Despite the escalation in rhetoric over the cross-border trucking debate, a lawyer for the National Chamber of Autotransporte de Carga (CANACAR), the Mexico’s trucking lobby, told Fleet Owner that a compromise is still possible to avoid further damage to the U.S.-Mexican trade relationship.
Pedro M. Ojeda Cárdenas who filed a $6 billion suit under NAFTA Chapter 11 rules against the U.S. on behalf of CANACAR, said if the U.S. restarts the controversial cross-border trucking program in some form it “could open the door to compromise” of the suit.
“I see the position of the Mexican trucking industry,” Attorney Ojeda said. “We don’t want to harass anyone here. If [the U.S.] government comes with a program that is good and beneficial, the Mexican trucking industry would be open to discussions.”
Ojeda said financial losses to the Mexican trucking industry due to U.S. border policies in the past three years-- pegged at $2 billion a year-- is how the $6 billion figure was obtained. The suit will be heard at a later date by an international arbitrator under NAFTA rules.
The lawyer said the suit is not a reaction to the U.S. killing the cross-border demonstration project, but rather a response to years of border trade issues. “The Mexican trucking industry never agreed with the program,” Ojeda said. “The fact is we are open to the United States but they are not open to Mexico.”
According to Ojeda, the cancellation of the border program by Congress and President Barack Obama, who has said he would like to see another program in place soon, is just the latest dustup in a dispute that dates back to 1982. Prior to 1982, Ojeda said, Mexican truckers “were able to go into the United States. In 1982, the Teamsters and other groups started to oppose the entrance to the U.S.”
The Law of Moratorium was then agreed to by the countries, permitting only those Mexican carriers with current permits to continue operating inside the U.S. border, and then only within a 25-mi. commercial zone. Eventually, in 1994, NAFTA was ratified and borders were supposed to be open to promote commerce across North America. The U.S. agreed in 1998, according to Ojeda, to open the border to Mexican trucking fleets. “But the United States did not open its border,” whereas Mexico did, he said.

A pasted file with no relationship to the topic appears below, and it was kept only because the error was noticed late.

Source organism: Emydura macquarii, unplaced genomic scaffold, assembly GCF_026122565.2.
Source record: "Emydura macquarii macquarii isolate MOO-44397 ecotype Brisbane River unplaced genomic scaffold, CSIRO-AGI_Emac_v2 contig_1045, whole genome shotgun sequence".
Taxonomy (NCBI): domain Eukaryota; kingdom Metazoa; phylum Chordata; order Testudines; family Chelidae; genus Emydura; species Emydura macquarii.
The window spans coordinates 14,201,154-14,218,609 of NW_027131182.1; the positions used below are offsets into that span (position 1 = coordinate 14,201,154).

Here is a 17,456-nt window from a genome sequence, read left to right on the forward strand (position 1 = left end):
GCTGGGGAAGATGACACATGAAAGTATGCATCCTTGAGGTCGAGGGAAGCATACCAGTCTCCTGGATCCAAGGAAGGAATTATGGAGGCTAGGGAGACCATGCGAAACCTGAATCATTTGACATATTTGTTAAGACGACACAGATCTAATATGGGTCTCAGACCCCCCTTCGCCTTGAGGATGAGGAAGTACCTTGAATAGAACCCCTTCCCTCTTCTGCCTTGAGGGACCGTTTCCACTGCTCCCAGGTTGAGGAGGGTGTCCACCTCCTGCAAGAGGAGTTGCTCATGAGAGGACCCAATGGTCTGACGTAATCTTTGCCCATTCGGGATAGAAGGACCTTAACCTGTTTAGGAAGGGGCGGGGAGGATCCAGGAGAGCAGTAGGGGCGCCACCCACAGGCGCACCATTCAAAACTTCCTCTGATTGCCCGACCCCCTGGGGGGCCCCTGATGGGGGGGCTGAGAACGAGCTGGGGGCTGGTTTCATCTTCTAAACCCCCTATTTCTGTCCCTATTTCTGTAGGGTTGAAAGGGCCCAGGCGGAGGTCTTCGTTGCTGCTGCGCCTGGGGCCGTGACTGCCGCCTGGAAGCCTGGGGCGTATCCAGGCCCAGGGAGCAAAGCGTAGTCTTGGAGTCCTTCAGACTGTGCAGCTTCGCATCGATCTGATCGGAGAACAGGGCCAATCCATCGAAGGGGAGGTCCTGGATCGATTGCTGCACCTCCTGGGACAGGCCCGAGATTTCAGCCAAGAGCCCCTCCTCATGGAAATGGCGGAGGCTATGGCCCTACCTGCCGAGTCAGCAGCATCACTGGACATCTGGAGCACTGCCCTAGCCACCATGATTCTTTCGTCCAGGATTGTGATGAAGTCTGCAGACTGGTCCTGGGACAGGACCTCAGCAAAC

A NAFTA Tribunal agreed with Mexico in the dispute, ordering the U.S. to open the border in 2001, which Ojeda said the Bush administration indicated it would. Mexican companies then bought equipment to meet stricter U.S. safety rules. “They lost that money,” Ojeda stated.
Ultimately, the Bush administration came up with the cross-border demonstration project in 2007 that allowed registered Mexican carriers to operate inside the border of the U.S. That program was eliminated when Congress passed the 2009 omnibus appropriations bill, which Obama signed into law.
Since then, Obama and Transportation Secretary Ray LaHood have both said they will work toward putting another program in place. In retaliation for the cancellation of the program, the Mexican government slapped $2.4 billion worth of tariffs on U.S. goods.
While Ojeda said a new program would not necessarily mean the suit would be dropped, it could open the door to negotiations. After all, he pointed out, the Mexican trucking industry just wants what the U.S. trucking industry has – free access.